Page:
Parking the planes is easy: they disembark and go to another, less busy airport to park. Itís a quite simple planning thing.
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Zazoo

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« Reply #18 on: January 11, 2023, 10:22:55 AM »

Well all considered I think there has to be a compromise, considering that there is a great possibility of a big group of important people getting down in greece, the government has to pay for security, I donít think there is a way around it.The family has to land from whatever lala land they are up to and paid for the funeral he is a private citizen, at least according to the greek state. I donít think that a laying in state is a smart move, the generation that lived during that times is still alive and not many people harbour good feelings for him and younger people donít seem to care. So a big funeral from family with periferical cost from the government is the best IMO.
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« Reply #19 on: January 11, 2023, 10:57:13 AM »

Have there been any former presidents of Greece who passed away? How was it done for them?
He is a former head of state for Greece, whatever protocol there’s in place for a former head of state should apply to him also. Of course, the people’s mood should be taken into account, and the scale and spectacle tempered accordingly.

Some had a state funeral, but never lied-in-state, and some families declined state funerals because either the deceased didn’t want one, or the families believed it would be too costly when the country was going through a financial crisis.

Those state funerals though were of presidents of Greece who became heads of state of the republic. Constantine was a king during the monarchy which was abolished in 1974. If all heads of state should have state funerals, should Greece had given a state funeral to Papadopoulos, the dictator and head of state during the military junta? No.

Constantine is a part of history but he was a private citizen. He was not a king in the last 59 years. Offering a state funeral would be like a big “F U” to our republic. He’s associated with some very dark times in the country’s history, and did not have the country in mind when he was acting to stay as king, no matter the cost.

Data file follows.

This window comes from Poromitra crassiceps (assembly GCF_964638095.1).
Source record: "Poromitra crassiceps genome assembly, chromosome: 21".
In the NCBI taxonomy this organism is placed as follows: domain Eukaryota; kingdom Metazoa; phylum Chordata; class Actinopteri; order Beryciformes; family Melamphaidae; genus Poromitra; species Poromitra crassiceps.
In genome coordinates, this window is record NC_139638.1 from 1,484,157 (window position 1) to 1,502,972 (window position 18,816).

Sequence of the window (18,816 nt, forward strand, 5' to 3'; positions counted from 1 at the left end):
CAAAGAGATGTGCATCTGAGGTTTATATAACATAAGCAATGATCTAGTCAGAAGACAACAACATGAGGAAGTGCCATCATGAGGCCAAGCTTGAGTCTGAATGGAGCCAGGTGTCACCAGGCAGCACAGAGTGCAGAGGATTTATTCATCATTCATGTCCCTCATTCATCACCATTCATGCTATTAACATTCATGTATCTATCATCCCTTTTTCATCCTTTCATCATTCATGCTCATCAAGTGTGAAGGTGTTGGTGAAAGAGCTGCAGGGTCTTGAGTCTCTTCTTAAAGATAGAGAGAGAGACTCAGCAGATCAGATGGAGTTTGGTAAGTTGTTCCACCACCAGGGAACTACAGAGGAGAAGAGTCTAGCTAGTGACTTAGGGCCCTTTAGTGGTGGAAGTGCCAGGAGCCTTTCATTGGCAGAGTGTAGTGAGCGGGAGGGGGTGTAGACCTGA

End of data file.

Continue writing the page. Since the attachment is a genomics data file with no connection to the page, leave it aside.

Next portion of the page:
His family can offer him a private funeral, have him lie in state in the Cathedral just before the funeral, and bury him at Tatoi. Their requests are over the top and unrealistic, and it’s shocking and arrogant that they even made them.

Edit: I am sorry, but I do feel strongly about this. Both my grandfathers were in prison (and tortured and beaten) during the military junta, and modern Greeks unfortunately forget how Constantine and his mother facilitated the coup. His family have all the means to finance their plans, and yet they are acting as if Constantine was a savour and a remarkable head of state.
« Last Edit: January 11, 2023, 11:08:52 AM by jessmie » Logged
onar

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« Reply #20 on: January 11, 2023, 11:04:42 AM »

Normally countries have protocols for the funerals of former Heads of State and Government, and the Greek government should adhere to what it normally does with former Heads of State which will be something in between a grand state funeral and a normal funeral. From what the media explain, burial on Tatoi is not a problem.

The decisions of the Greek government will mark how big the funeral is, and how many members of royalty attend because it is the Greek government who must give them security.

Never a former Greek Head of State had several foreign Heads of State attending their funerasl, so the security bill will be huge. Also Greek government will need to provide parking space for official airplanes of Heads of State.



Parking the planes is easy: they disembark and go to another, less busy airport to park. Itís a quite simple planning thing.